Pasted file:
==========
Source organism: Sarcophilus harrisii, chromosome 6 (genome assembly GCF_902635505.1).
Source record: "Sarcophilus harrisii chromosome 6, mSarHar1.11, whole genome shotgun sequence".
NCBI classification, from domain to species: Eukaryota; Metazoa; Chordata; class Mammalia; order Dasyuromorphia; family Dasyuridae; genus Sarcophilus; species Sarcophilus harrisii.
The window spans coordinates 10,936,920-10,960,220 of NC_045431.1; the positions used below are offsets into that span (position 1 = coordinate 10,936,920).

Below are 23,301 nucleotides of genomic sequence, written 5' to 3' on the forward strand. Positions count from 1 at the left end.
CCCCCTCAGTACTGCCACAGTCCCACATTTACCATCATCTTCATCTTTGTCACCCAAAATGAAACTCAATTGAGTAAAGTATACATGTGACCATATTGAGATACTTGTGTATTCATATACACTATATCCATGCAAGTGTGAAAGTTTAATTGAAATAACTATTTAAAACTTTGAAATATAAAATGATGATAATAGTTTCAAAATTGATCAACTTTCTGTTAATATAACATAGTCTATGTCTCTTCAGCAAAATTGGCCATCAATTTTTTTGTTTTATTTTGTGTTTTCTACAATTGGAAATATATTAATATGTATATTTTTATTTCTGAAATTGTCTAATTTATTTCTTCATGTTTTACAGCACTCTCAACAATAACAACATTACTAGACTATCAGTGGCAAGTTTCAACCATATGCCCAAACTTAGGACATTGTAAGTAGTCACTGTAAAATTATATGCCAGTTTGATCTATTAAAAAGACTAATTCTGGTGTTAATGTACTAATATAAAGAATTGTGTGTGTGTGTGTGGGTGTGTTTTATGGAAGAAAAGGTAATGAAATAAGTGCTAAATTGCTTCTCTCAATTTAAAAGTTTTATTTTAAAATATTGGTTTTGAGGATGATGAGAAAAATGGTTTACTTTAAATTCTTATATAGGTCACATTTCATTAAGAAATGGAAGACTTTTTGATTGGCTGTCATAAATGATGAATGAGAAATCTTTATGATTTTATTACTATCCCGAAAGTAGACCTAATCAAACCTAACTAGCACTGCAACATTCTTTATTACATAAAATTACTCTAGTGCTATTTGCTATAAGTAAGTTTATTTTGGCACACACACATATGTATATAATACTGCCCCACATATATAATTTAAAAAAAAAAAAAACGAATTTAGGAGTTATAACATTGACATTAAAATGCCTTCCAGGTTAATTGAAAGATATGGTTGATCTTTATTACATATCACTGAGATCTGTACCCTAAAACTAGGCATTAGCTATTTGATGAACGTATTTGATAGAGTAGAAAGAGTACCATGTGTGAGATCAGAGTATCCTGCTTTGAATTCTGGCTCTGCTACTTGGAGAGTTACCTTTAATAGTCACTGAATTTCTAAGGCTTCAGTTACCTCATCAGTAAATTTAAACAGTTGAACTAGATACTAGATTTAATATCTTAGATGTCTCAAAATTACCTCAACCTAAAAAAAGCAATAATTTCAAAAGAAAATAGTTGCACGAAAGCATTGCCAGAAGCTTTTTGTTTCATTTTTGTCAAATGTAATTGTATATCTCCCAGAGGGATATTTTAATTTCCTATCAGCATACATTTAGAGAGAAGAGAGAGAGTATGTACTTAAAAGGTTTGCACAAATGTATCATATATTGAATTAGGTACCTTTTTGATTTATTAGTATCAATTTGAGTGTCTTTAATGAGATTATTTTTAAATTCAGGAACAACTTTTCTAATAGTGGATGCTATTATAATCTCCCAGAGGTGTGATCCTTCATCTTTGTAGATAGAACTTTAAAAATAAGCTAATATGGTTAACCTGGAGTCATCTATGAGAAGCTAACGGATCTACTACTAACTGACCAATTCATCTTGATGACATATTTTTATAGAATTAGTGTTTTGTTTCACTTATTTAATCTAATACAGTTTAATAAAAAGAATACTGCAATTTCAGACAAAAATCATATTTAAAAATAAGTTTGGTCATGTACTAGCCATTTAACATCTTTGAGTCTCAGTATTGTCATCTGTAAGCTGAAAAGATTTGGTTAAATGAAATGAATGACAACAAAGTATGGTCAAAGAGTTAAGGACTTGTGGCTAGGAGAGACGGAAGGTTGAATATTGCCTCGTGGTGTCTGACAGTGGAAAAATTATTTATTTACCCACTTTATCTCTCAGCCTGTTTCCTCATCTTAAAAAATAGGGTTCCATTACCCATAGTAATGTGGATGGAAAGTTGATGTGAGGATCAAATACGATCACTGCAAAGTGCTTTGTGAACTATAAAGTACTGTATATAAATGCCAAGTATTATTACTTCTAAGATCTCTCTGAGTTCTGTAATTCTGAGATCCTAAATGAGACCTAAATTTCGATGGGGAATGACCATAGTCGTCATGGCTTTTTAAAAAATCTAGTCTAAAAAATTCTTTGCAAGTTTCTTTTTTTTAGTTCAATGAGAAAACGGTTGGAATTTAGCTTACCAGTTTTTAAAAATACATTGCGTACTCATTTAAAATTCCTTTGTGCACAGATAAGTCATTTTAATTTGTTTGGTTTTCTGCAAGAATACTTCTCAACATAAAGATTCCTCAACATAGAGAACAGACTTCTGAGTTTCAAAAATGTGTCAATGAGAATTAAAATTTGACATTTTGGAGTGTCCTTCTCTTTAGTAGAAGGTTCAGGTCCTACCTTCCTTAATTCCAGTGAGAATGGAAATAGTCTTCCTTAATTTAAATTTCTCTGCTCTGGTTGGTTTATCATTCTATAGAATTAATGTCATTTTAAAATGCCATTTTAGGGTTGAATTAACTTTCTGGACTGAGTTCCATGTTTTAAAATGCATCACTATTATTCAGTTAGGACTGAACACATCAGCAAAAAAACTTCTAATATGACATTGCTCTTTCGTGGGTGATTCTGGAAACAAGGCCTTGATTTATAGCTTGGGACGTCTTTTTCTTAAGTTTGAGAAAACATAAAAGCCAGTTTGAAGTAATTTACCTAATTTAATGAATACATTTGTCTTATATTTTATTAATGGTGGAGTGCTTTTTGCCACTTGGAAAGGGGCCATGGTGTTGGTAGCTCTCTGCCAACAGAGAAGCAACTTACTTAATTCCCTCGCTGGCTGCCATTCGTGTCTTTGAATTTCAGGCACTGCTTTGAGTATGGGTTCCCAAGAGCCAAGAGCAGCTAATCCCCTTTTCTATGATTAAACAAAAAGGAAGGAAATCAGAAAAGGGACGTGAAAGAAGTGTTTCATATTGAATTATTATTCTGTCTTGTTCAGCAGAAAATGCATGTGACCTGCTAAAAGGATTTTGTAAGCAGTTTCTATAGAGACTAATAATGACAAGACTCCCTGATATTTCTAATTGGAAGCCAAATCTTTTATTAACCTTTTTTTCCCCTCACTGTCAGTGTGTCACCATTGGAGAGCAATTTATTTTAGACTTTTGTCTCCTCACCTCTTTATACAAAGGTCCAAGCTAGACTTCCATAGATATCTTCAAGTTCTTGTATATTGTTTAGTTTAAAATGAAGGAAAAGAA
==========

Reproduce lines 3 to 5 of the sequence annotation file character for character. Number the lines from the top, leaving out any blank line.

NCBI classification, from domain to species: Eukaryota; Metazoa; Chordata; class Mammalia; order Dasyuromorphia; family Dasyuridae; genus Sarcophilus; species Sarcophilus harrisii.
The window spans coordinates 10,936,920-10,960,220 of NC_045431.1; the positions used below are offsets into that span (position 1 = coordinate 10,936,920).

Below are 23,301 nucleotides of genomic sequence, written 5' to 3' on the forward strand. Positions count from 1 at the left end.